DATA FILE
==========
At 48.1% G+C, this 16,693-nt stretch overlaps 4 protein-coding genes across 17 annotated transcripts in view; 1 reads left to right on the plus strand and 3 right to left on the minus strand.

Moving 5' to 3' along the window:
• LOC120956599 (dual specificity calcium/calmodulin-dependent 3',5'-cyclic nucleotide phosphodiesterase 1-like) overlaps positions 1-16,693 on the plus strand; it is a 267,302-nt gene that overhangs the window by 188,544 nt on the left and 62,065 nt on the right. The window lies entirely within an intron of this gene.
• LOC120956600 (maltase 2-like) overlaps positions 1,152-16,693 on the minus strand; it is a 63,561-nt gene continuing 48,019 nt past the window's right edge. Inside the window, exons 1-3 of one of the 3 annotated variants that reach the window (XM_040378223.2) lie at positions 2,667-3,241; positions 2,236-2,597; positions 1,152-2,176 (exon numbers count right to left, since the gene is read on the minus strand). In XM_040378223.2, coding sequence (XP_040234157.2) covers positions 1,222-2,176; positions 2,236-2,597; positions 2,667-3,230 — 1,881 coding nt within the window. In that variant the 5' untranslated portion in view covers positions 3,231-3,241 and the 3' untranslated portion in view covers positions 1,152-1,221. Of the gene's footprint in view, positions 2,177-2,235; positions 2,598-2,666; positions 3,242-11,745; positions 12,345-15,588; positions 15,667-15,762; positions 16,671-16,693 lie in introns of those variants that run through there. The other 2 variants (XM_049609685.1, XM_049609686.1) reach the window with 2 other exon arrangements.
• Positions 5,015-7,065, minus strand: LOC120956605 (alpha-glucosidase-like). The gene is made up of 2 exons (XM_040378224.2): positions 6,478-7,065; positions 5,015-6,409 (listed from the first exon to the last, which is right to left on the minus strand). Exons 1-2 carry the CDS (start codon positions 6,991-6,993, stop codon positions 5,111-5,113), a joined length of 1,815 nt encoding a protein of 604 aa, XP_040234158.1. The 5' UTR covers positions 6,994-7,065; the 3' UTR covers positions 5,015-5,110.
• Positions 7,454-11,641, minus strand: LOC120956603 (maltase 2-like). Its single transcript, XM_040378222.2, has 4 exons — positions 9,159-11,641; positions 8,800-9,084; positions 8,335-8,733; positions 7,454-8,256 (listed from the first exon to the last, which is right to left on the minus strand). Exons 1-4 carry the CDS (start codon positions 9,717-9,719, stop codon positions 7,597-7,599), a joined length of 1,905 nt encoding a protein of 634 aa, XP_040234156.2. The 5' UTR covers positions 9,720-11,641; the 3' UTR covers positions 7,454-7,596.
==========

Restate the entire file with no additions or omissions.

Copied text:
At 48.1% G+C, this 16,693-nt stretch overlaps 4 protein-coding genes across 17 annotated transcripts in view; 1 reads left to right on the plus strand and 3 right to left on the minus strand.

Moving 5' to 3' along the window:
• LOC120956599 (dual specificity calcium/calmodulin-dependent 3',5'-cyclic nucleotide phosphodiesterase 1-like) overlaps positions 1-16,693 on the plus strand; it is a 267,302-nt gene that overhangs the window by 188,544 nt on the left and 62,065 nt on the right. The window lies entirely within an intron of this gene.
• LOC120956600 (maltase 2-like) overlaps positions 1,152-16,693 on the minus strand; it is a 63,561-nt gene continuing 48,019 nt past the window's right edge. Inside the window, exons 1-3 of one of the 3 annotated variants that reach the window (XM_040378223.2) lie at positions 2,667-3,241; positions 2,236-2,597; positions 1,152-2,176 (exon numbers count right to left, since the gene is read on the minus strand). In XM_040378223.2, coding sequence (XP_040234157.2) covers positions 1,222-2,176; positions 2,236-2,597; positions 2,667-3,230 — 1,881 coding nt within the window. In that variant the 5' untranslated portion in view covers positions 3,231-3,241 and the 3' untranslated portion in view covers positions 1,152-1,221. Of the gene's footprint in view, positions 2,177-2,235; positions 2,598-2,666; positions 3,242-11,745; positions 12,345-15,588; positions 15,667-15,762; positions 16,671-16,693 lie in introns of those variants that run through there. The other 2 variants (XM_049609685.1, XM_049609686.1) reach the window with 2 other exon arrangements.
• Positions 5,015-7,065, minus strand: LOC120956605 (alpha-glucosidase-like). The gene is made up of 2 exons (XM_040378224.2): positions 6,478-7,065; positions 5,015-6,409 (listed from the first exon to the last, which is right to left on the minus strand). Exons 1-2 carry the CDS (start codon positions 6,991-6,993, stop codon positions 5,111-5,113), a joined length of 1,815 nt encoding a protein of 604 aa, XP_040234158.1. The 5' UTR covers positions 6,994-7,065; the 3' UTR covers positions 5,015-5,110.
• Positions 7,454-11,641, minus strand: LOC120956603 (maltase 2-like). Its single transcript, XM_040378222.2, has 4 exons — positions 9,159-11,641; positions 8,800-9,084; positions 8,335-8,733; positions 7,454-8,256 (listed from the first exon to the last, which is right to left on the minus strand). Exons 1-4 carry the CDS (start codon positions 9,717-9,719, stop codon positions 7,597-7,599), a joined length of 1,905 nt encoding a protein of 634 aa, XP_040234156.2. The 5' UTR covers positions 9,720-11,641; the 3' UTR covers positions 7,454-7,596.